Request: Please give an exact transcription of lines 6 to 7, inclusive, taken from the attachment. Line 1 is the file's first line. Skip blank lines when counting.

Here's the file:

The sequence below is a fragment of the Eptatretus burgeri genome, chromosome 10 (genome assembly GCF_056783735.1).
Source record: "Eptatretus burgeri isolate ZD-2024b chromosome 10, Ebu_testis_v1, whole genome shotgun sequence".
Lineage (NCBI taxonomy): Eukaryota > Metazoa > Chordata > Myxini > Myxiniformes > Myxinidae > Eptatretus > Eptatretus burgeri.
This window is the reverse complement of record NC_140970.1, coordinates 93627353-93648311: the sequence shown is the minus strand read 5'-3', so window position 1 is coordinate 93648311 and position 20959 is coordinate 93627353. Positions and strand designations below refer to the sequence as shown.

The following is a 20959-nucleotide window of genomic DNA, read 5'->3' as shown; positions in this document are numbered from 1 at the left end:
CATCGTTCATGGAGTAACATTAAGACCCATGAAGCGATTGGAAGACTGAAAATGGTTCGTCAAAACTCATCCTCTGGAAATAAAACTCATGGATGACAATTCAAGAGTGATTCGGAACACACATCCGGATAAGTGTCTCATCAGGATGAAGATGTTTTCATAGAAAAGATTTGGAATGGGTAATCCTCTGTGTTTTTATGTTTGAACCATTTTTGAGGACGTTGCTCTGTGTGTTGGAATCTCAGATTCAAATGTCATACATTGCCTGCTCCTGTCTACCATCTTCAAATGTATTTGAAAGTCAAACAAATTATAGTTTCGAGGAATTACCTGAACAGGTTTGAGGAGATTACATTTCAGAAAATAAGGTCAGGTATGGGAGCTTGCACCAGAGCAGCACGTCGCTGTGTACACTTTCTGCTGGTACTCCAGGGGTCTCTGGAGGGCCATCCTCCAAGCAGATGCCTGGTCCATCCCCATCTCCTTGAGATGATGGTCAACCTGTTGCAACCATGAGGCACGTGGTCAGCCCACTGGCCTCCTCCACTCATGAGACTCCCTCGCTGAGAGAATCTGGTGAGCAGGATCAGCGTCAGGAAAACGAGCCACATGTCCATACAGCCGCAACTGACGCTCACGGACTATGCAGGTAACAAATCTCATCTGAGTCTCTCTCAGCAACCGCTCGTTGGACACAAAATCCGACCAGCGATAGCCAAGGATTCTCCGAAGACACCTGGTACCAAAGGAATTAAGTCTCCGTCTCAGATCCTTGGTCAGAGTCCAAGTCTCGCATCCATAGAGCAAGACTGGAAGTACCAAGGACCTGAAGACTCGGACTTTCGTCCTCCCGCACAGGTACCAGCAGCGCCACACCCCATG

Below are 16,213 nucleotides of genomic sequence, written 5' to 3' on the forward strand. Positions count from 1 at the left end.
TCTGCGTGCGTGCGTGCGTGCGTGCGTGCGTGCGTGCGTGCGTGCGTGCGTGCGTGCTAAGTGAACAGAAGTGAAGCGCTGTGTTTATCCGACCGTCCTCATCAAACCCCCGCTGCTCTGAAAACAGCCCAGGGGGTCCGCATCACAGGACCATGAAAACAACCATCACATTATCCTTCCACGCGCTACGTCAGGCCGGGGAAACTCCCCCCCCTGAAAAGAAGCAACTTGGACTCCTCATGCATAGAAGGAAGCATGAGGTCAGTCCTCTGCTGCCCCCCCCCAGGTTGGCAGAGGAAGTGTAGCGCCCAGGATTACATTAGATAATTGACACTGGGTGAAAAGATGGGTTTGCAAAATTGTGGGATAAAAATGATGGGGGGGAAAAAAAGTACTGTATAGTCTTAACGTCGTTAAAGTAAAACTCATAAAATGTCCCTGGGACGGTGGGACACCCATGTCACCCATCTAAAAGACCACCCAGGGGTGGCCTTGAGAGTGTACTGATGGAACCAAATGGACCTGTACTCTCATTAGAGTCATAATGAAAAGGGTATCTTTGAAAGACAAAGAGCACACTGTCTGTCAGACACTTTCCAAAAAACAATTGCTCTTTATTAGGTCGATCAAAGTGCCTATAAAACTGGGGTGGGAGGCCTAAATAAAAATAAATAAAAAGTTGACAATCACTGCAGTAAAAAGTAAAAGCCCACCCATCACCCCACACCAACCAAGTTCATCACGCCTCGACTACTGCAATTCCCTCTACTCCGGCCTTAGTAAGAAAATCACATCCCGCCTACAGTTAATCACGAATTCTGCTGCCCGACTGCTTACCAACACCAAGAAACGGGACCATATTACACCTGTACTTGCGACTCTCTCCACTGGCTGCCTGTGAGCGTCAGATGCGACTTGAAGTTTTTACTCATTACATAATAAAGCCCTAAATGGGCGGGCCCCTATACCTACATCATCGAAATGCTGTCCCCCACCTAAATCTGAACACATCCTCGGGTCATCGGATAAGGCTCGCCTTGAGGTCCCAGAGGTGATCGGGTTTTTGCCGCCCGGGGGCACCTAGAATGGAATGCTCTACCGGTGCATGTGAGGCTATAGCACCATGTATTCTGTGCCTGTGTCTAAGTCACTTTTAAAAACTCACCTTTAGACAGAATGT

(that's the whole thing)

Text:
CATCGTTCATGGAGTAACATTAAGACCCATGAAGCGATTGGAAGACTGAAAATGGTTCGTCAAAACTCATCCTCTGGAAATAAAACTCATGGATGACAATTCAAGAGTGATTCGGAACACACATCCGGATAAGTGTCTCATCAGGATGAAGATGTTTTCATAGAAAAGATTTGGAATGGGTAATCCTCTGTGTTTTTATGTTTGAACCATTTTTGAGGACGTTGCTCTGTGTGTTGGAATCTCAGATTCAAATGTCATACATTGCCTGCTCCTGTCTACCATCTTCAAATGTATTTGAAAGTCAAACAAATTATAGTTTCGAGGAATTACCTGAACAGGTTTGAGGAGATTACATTTCAGAAAATAAGGTCAGGTATGGGAGCTTGCACCAGAGCAGCACGTCGCTGTGTACACTTTCTGCTGGTACTCCAGGGGTCTCTGGAGGGCCATCCTCCAAGCAGATGCCTGGTCCATCCCCATCTCCTTGAGATGATGGTCAACCTGTTGCAACCATGAGGCACGTGGTCAGCCCACTGGCCTCCTCCACTCATGAGACTCCCTCGCTGAGAGAATCTGGTGAGCAGGATCAGCGTCAGGAAAACGAGCCACATGTCCATACAGCCGCAACTGACGCTCACGGACTATGCAGGTAACAAATCTCATCTGAGTCTCTCTCAGCAACCGCTCGTTGGACACAAAATCCGACCAGCGATAGCCAAGGATTCTCCGAAGACACCTGGTACCAAAGGAATTAAGTCTCCGTCTCAGATCCTTGGTCAGAGTCCAAGTCTCGCATCCATAGAGCAAGACTGGAAGTACCAAGGACCTGAAGACTCGGACTTTCGTCCTCCCGCACAGGTACCAGCAGCGCCACACCCCATG

Below are 16,213 nucleotides of genomic sequence, written 5' to 3' on the forward strand. Positions count from 1 at the left end.